Laparoendoscopic single-site surgery (LESS) has evolved to the point that a broad range of urologic procedures can be performed effectively and safely by applying different techniques.
Washington-Laparoendoscopic single-site surgery (LESS) has evolved to the point that a broad range of urologic procedures can be performed effectively and safely by applying different techniques, according to a review of the worldwide experience of more than 900 cases.
Retrospective data of patients undergoing LESS were collected from 14 institutions in the United States, Europe, Asia, and South America between August 2007 and November 2010, and these data were presented by first author Riccardo Autorino, MD, at the AUA annual meeting in Washington.
The procedures were categorized as follows:
Operative data related to the surgical procedure were access technique (single port or single incision), access site (umbilical or extra-umbilical), approach (transperitoneal or retroperitoneal), use of articulating/prebent laparoscopic instruments), use of the da Vinci robotic surgical system (Intuitive Surgical, Inc., Sunnyvale, CA), type of single-port device, and the use of ancillary 2-mm or 3-mm needlescopic/minilaparoscopic ports.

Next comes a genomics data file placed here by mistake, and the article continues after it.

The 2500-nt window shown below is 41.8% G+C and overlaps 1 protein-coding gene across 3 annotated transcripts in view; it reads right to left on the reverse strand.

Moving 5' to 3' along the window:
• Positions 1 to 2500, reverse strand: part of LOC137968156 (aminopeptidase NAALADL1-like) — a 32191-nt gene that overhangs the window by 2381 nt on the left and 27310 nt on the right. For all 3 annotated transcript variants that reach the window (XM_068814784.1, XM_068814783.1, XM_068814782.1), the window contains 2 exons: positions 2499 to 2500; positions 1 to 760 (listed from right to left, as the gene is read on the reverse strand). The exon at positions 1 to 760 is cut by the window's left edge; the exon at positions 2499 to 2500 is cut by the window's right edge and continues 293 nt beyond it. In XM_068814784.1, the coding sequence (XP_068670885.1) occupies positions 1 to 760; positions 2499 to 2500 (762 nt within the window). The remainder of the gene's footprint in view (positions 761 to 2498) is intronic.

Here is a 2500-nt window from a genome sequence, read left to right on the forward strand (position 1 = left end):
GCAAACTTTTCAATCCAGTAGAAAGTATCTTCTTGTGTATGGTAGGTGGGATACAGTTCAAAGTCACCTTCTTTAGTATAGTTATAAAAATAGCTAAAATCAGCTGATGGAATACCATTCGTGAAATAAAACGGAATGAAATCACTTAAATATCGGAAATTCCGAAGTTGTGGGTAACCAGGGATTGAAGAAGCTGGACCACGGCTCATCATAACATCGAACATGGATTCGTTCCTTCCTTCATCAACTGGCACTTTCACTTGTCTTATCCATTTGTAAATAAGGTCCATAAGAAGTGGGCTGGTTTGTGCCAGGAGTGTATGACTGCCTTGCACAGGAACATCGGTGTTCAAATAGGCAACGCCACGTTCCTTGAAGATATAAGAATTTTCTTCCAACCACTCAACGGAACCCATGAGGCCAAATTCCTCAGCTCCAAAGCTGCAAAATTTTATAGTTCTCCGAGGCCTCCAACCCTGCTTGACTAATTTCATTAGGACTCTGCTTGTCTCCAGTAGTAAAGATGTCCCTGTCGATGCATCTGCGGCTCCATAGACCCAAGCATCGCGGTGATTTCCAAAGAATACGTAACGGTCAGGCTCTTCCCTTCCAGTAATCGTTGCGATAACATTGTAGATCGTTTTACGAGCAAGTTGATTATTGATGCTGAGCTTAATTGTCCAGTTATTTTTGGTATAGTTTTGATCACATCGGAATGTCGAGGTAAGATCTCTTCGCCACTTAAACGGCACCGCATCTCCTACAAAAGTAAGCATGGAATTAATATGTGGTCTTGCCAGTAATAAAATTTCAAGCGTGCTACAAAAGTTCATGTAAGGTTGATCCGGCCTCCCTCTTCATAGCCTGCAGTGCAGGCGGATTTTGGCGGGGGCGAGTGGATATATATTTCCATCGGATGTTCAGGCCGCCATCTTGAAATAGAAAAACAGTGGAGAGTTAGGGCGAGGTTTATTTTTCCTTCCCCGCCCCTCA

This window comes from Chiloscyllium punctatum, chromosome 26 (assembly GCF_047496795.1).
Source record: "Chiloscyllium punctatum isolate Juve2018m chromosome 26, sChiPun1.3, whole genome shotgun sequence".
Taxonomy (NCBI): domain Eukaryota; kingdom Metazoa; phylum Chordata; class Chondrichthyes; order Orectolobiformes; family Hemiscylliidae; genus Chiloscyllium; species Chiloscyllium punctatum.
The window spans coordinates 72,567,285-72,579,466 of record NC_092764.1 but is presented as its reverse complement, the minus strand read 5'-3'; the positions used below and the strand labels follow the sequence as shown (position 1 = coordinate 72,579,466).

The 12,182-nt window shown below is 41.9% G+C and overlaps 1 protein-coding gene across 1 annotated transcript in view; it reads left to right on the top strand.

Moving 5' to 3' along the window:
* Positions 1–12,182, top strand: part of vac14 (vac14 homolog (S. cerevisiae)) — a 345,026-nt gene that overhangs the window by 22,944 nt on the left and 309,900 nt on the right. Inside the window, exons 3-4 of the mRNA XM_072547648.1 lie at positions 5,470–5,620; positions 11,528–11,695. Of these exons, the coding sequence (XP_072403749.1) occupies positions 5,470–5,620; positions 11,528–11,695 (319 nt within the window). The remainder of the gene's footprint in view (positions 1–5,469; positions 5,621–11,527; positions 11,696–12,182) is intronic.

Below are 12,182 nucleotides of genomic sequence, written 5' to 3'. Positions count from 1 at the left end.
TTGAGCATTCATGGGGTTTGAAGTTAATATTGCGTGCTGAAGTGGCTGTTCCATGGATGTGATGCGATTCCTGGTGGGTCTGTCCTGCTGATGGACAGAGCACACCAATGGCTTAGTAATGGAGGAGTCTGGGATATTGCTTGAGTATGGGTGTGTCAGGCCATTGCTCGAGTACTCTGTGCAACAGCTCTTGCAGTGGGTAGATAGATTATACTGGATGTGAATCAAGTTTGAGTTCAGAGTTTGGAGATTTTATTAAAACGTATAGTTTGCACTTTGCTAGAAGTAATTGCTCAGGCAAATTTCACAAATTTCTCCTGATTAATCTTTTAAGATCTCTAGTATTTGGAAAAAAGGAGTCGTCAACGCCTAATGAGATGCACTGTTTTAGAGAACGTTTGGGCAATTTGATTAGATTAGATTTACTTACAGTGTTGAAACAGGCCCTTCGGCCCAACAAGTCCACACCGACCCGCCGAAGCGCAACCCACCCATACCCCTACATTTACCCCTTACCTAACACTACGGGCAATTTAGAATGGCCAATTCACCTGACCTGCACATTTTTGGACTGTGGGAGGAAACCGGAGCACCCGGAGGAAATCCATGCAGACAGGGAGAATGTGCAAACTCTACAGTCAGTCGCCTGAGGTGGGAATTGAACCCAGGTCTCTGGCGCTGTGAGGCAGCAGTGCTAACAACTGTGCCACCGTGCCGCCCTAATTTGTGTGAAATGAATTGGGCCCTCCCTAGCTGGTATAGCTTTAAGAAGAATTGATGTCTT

Overall, 916 patients underwent LESS during the study period. Their mean age was 52.1 years, mean BMI was 25.3 kg/m2 , and their mean ASA physical status score was 1.7. About one-fourth (24.3%) had previous abdominal/pelvic surgery. The most frequent indication for LESS was renal tumor or mass (339 patients).
Ninety-one percent underwent upper urinary tract surgery, extirpative/ablative surgery was performed in 84%, 16% of cases were done using the da Vinci robot, and a transperitoneal approach was used in 95% of cases. Articulating or prebent instruments were used in 75% of the cases.
In 73% of surgeries, a single port was used, and in 27%, a single incision was used. Commercially available single-port devices were used in almost 50% of cases, whereas 43% of cases were done using a homemade device.